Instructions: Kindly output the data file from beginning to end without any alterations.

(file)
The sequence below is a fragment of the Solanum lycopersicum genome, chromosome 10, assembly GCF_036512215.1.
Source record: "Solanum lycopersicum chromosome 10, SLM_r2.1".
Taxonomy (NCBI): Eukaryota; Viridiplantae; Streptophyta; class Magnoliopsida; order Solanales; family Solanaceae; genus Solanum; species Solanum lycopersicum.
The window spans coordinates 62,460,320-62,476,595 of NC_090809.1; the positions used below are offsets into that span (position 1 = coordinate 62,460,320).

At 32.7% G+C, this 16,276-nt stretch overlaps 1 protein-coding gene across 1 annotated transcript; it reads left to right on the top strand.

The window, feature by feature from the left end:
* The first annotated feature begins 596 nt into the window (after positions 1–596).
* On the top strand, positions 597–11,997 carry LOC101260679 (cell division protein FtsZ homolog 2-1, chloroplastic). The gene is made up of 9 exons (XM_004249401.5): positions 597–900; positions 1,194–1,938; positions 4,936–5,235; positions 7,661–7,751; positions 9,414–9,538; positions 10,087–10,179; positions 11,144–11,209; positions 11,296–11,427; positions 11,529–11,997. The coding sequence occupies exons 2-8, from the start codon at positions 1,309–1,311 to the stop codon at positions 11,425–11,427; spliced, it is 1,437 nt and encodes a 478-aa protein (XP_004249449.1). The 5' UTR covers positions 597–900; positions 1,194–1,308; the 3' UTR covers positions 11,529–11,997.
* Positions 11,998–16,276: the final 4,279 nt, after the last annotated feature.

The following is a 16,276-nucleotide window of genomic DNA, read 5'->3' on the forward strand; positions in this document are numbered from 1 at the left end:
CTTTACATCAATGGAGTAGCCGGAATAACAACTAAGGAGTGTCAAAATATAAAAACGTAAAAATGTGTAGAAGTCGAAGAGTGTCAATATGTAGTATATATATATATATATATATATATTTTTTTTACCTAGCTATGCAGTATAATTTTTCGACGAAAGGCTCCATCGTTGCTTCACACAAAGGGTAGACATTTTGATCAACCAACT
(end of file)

The sequence below is a fragment of the Solanum lycopersicum genome, chromosome 10, assembly GCF_036512215.1.
Source record: "Solanum lycopersicum chromosome 10, SLM_r2.1".
Taxonomy (NCBI): Eukaryota; Viridiplantae; Streptophyta; class Magnoliopsida; order Solanales; family Solanaceae; genus Solanum; species Solanum lycopersicum.
The window spans coordinates 62,460,320-62,476,595 of NC_090809.1; the positions used below are offsets into that span (position 1 = coordinate 62,460,320).

At 32.7% G+C, this 16,276-nt stretch overlaps 1 protein-coding gene across 1 annotated transcript; it reads left to right on the top strand.

The window, feature by feature from the left end:
* The first annotated feature begins 596 nt into the window (after positions 1–596).
* On the top strand, positions 597–11,997 carry LOC101260679 (cell division protein FtsZ homolog 2-1, chloroplastic). The gene is made up of 9 exons (XM_004249401.5): positions 597–900; positions 1,194–1,938; positions 4,936–5,235; positions 7,661–7,751; positions 9,414–9,538; positions 10,087–10,179; positions 11,144–11,209; positions 11,296–11,427; positions 11,529–11,997. The coding sequence occupies exons 2-8, from the start codon at positions 1,309–1,311 to the stop codon at positions 11,425–11,427; spliced, it is 1,437 nt and encodes a 478-aa protein (XP_004249449.1). The 5' UTR covers positions 597–900; positions 1,194–1,308; the 3' UTR covers positions 11,529–11,997.
* Positions 11,998–16,276: the final 4,279 nt, after the last annotated feature.

The following is a 16,276-nucleotide window of genomic DNA, read 5'->3' on the forward strand; positions in this document are numbered from 1 at the left end:
CTTTACATCAATGGAGTAGCCGGAATAACAACTAAGGAGTGTCAAAATATAAAAACGTAAAAATGTGTAGAAGTCGAAGAGTGTCAATATGTAGTATATATATATATATATATATATATTTTTTTTACCTAGCTATGCAGTATAATTTTTCGACGAAAGGCTCCATCGTTGCTTCACACAAAGGGTAGACATTTTGATCAACCAACT